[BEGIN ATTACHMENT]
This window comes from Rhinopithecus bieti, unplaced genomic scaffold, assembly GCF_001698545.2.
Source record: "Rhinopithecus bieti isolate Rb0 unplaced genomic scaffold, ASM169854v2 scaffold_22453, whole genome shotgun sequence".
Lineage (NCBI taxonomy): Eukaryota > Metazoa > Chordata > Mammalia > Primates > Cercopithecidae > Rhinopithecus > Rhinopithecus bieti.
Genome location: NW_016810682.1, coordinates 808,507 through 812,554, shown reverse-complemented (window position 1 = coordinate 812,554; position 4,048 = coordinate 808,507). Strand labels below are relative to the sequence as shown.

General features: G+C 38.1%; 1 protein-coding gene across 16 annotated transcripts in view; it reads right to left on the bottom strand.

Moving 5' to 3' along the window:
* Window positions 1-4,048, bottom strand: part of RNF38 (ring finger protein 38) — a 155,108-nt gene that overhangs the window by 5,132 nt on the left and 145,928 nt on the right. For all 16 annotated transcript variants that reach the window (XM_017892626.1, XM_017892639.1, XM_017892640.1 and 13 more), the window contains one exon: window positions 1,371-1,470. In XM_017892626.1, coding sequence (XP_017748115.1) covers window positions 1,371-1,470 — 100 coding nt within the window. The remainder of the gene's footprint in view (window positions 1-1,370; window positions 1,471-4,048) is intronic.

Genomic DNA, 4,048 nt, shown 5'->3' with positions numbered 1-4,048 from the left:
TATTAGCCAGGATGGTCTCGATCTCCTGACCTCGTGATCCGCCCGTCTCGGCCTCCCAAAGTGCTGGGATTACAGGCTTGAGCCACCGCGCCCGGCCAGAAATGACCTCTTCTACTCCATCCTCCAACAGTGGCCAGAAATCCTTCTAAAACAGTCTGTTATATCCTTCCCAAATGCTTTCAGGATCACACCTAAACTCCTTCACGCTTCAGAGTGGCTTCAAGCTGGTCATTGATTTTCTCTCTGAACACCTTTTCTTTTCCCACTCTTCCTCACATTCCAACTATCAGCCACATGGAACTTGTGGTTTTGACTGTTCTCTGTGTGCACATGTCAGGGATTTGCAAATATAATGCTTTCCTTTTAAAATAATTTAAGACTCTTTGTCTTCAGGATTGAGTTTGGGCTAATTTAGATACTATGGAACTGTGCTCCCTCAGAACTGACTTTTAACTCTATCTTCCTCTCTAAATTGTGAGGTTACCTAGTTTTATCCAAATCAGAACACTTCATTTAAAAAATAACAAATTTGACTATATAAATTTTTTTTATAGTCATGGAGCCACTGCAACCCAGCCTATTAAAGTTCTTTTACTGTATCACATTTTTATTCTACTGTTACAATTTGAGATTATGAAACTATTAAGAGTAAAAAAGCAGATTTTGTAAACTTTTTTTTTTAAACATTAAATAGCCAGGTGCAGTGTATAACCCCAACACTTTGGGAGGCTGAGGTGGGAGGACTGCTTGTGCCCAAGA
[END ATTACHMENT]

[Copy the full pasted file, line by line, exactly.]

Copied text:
This window comes from Rhinopithecus bieti, unplaced genomic scaffold, assembly GCF_001698545.2.
Source record: "Rhinopithecus bieti isolate Rb0 unplaced genomic scaffold, ASM169854v2 scaffold_22453, whole genome shotgun sequence".
Lineage (NCBI taxonomy): Eukaryota > Metazoa > Chordata > Mammalia > Primates > Cercopithecidae > Rhinopithecus > Rhinopithecus bieti.
Genome location: NW_016810682.1, coordinates 808,507 through 812,554, shown reverse-complemented (window position 1 = coordinate 812,554; position 4,048 = coordinate 808,507). Strand labels below are relative to the sequence as shown.

General features: G+C 38.1%; 1 protein-coding gene across 16 annotated transcripts in view; it reads right to left on the bottom strand.

Moving 5' to 3' along the window:
* Window positions 1-4,048, bottom strand: part of RNF38 (ring finger protein 38) — a 155,108-nt gene that overhangs the window by 5,132 nt on the left and 145,928 nt on the right. For all 16 annotated transcript variants that reach the window (XM_017892626.1, XM_017892639.1, XM_017892640.1 and 13 more), the window contains one exon: window positions 1,371-1,470. In XM_017892626.1, coding sequence (XP_017748115.1) covers window positions 1,371-1,470 — 100 coding nt within the window. The remainder of the gene's footprint in view (window positions 1-1,370; window positions 1,471-4,048) is intronic.

Genomic DNA, 4,048 nt, shown 5'->3' with positions numbered 1-4,048 from the left:
TATTAGCCAGGATGGTCTCGATCTCCTGACCTCGTGATCCGCCCGTCTCGGCCTCCCAAAGTGCTGGGATTACAGGCTTGAGCCACCGCGCCCGGCCAGAAATGACCTCTTCTACTCCATCCTCCAACAGTGGCCAGAAATCCTTCTAAAACAGTCTGTTATATCCTTCCCAAATGCTTTCAGGATCACACCTAAACTCCTTCACGCTTCAGAGTGGCTTCAAGCTGGTCATTGATTTTCTCTCTGAACACCTTTTCTTTTCCCACTCTTCCTCACATTCCAACTATCAGCCACATGGAACTTGTGGTTTTGACTGTTCTCTGTGTGCACATGTCAGGGATTTGCAAATATAATGCTTTCCTTTTAAAATAATTTAAGACTCTTTGTCTTCAGGATTGAGTTTGGGCTAATTTAGATACTATGGAACTGTGCTCCCTCAGAACTGACTTTTAACTCTATCTTCCTCTCTAAATTGTGAGGTTACCTAGTTTTATCCAAATCAGAACACTTCATTTAAAAAATAACAAATTTGACTATATAAATTTTTTTTATAGTCATGGAGCCACTGCAACCCAGCCTATTAAAGTTCTTTTACTGTATCACATTTTTATTCTACTGTTACAATTTGAGATTATGAAACTATTAAGAGTAAAAAAGCAGATTTTGTAAACTTTTTTTTTTAAACATTAAATAGCCAGGTGCAGTGTATAACCCCAACACTTTGGGAGGCTGAGGTGGGAGGACTGCTTGTGCCCAAGA